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National Technical University of Athens (NTUA) 2014

Sizing of rainwater harvesting tank for domestic use in Greece

Londra, Paraskevi A. ; Λόντρα, Παρασκευή Α.

Titre : Sizing of rainwater harvesting tank for domestic use in Greece

Διαστασιολόγηση δεξαμενών όμβριων υδάτων στην Ελλάδα για αστική χρήση

Auteur : Londra, Paraskevi A. ; Λόντρα, Παρασκευή Α.

Etablissement de soutenance : National Technical University of Athens (NTUA)

Grade : Master thesis 2014

Résumé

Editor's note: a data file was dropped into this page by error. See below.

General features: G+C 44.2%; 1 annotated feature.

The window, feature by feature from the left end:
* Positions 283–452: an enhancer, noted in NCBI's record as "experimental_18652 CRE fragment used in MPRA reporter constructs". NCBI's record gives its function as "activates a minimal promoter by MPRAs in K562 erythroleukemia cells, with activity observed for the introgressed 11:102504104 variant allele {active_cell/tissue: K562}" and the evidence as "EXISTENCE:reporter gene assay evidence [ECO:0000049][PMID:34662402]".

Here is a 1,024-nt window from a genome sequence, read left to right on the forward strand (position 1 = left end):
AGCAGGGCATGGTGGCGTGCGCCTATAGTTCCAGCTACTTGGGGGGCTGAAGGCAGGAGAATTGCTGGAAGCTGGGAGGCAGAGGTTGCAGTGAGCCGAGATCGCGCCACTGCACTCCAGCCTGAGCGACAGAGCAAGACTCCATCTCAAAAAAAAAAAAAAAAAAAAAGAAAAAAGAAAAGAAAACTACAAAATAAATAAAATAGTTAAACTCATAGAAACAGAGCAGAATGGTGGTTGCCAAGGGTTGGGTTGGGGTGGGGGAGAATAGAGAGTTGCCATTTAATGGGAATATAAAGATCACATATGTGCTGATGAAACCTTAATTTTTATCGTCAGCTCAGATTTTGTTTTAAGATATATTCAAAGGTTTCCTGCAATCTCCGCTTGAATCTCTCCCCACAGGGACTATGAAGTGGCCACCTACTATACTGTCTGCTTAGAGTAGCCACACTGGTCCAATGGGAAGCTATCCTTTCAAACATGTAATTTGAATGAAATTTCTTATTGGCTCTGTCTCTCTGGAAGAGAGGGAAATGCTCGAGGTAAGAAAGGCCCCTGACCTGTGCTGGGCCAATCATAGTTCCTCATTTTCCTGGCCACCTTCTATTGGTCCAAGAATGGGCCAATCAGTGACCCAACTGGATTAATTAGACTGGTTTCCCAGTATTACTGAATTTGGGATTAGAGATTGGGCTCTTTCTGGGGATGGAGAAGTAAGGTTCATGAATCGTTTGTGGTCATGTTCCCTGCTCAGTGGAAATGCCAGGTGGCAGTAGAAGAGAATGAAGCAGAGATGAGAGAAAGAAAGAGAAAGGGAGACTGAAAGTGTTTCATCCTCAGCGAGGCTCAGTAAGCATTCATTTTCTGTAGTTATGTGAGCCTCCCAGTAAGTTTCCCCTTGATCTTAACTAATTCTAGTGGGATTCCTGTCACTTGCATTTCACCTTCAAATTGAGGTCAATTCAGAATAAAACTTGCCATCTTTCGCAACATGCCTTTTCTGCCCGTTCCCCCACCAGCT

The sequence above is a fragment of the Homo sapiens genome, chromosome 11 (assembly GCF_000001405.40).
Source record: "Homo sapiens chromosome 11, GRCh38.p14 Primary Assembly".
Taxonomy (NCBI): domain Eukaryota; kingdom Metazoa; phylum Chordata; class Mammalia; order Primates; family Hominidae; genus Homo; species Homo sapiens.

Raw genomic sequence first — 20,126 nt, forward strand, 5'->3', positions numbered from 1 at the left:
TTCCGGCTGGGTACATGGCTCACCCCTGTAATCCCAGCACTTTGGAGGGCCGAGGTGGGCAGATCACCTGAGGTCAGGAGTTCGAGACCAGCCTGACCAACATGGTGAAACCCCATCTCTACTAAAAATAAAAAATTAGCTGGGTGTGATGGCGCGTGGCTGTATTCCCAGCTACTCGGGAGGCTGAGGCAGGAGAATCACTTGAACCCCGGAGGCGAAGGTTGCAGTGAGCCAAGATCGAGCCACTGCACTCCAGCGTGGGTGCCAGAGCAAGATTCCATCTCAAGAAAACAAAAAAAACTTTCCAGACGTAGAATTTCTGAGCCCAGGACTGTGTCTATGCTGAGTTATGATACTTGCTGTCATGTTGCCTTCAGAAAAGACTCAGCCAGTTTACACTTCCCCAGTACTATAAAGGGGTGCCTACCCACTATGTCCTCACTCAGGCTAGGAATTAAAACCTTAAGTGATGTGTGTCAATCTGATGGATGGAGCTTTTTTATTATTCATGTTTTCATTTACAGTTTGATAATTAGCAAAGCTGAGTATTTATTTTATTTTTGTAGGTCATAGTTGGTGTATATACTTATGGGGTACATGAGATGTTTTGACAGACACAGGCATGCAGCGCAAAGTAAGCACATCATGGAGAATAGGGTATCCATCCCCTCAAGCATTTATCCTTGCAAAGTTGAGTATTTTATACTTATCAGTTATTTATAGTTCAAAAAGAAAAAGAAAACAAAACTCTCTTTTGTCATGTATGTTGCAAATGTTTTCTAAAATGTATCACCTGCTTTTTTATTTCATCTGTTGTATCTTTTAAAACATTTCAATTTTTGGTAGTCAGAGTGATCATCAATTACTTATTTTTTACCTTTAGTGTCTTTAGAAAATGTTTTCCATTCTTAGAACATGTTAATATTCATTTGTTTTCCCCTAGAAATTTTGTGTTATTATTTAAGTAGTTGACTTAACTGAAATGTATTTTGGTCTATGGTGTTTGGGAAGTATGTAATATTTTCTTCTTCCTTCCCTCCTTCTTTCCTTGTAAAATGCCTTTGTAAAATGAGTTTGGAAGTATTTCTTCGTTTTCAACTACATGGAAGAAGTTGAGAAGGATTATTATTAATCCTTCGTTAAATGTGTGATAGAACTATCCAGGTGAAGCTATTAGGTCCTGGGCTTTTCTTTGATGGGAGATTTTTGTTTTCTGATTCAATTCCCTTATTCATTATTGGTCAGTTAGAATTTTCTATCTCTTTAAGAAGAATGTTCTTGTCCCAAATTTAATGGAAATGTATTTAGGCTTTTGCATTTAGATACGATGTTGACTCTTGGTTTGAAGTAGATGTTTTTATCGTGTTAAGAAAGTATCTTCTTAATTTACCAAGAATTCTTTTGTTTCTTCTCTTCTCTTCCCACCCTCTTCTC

The aim of this postgraduate thesis is the sizing of rainwater harvesting tanks in Greece for domestic use. To determine the optimal size of rainwater harvesting tanks two methods, the daily water balance method and the dry period demand method, are used in 75 regions of Greece to meet non-potable water demand of a household 3 to 5 residents and their results are considered. A daily water balance model was developed, introducing heuristic algorithms which allowed excess water to overflow and adjusted public water supply to zero. Daily rainfall data within the period 1980-1996 from 75 stations distributed across the 14 Water Districts of Greece were obtained with mean annual rainfall values ranging from 323 to 1405.2 mm and maximum values of the longest annual dry periods ranging from 46 to 217 days. In this study, the water demand for non-potable use of a household with number of capita Νcap=3 to 5 was determined, assuming q=150 l/cap/day and p ranged from 30% to 50%, i.e. 45 to 75 l/cap/day, respectively. These percentages correspond to water use for toilet ( 30%), bathroom-shower (20%-30%) or/and cloths and dishes washing ( 15%). Firstly, the minimum required rainwater collection area to satisfy a certain percentage of total water demand for certain residents was calculated, assuming that the mean annual harvested rainwater volume is equal to mean annual demand. Secondly, a daily water balance model was applied and the required rainwater tank volumes for the above mentioned minimum areas for the given water demand were calculated. Finally, in order to size as smaller tanks as possible, the reduction of tank volume by increasing the collection area from the minimum required one was investigated. The results demonstrated that in the majority of 75 rainfall stations studied, tank sizes up to 50 m3 can meet a 135 to 225 l/d demand (30% of total demand of 3 to 5 residents), with roof areas not exceeding 200 m2, while a 240 l/d demand (40% of 4 residents) can be met with the same tank size by just increasing roof area to 300 m2. More than 50 m3 tank size is needed in order to meet demands of 300 l/d (40% of 5, 50% of 4 residents) or 375 l/d (50% of 5 residents). Only a few exceptions exist, regarding either stations with high annual rainfall and low dry period (e.g Agnanta, Arta), which can meet a 375 l/d (50% of 5 residents) demand with tank size up to 50 m3, or stations with low annual rainfall and high dry period (Faneromeni, Naxos) which can meet only a 135 l/d demand (30% of 3 residents) with tank size of 50 m3 if the roof area reaches 300 m2. The smallest tanks are needed in Epirus mountain areas, where a 135 l/d demand (30% of 3 residents) can be met with a 10 m3 tank, while the largest tanks are needed in Attica-Cyclades area where a 135 l/d demand needs a 50 m3 tank. Tank size is strongly affected by dry period value, since comparison among stations with large difference in dry period, regardless their difference in annual rainfall, showed a large difference in tank sizes. As a result of the dry period’s dominant role in tank sizing, it was concluded that small dry period leads to small tanks, with the exception of low rainfall-high demand (300-375 l/d) case, where low rainfall increases sizes, having the dominant role. In low rainfall areas regardless dry period value, roof areas of more than 300 m2 are needed in order to meet high demands (300-375 l/d). Comparison among dry period demand and daily water balance method showed that in all cases, dry period demand method calculates smaller tanks, with the exception of areas with medium-high rainfall and high dry period on one hand, and low-medium demand (135-225 l

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